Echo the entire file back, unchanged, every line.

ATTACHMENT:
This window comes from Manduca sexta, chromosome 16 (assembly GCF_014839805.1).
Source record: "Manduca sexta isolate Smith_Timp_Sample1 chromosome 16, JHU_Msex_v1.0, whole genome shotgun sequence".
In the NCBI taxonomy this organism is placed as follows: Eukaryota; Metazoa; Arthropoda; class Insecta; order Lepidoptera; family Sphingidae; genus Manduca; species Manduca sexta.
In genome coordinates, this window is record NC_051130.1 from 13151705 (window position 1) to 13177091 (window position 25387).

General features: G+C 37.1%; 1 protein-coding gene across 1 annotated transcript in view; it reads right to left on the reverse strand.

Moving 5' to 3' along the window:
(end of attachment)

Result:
This window comes from Manduca sexta, chromosome 16 (assembly GCF_014839805.1).
Source record: "Manduca sexta isolate Smith_Timp_Sample1 chromosome 16, JHU_Msex_v1.0, whole genome shotgun sequence".
In the NCBI taxonomy this organism is placed as follows: Eukaryota; Metazoa; Arthropoda; class Insecta; order Lepidoptera; family Sphingidae; genus Manduca; species Manduca sexta.
In genome coordinates, this window is record NC_051130.1 from 13151705 (window position 1) to 13177091 (window position 25387).

General features: G+C 37.1%; 1 protein-coding gene across 1 annotated transcript in view; it reads right to left on the reverse strand.

Moving 5' to 3' along the window: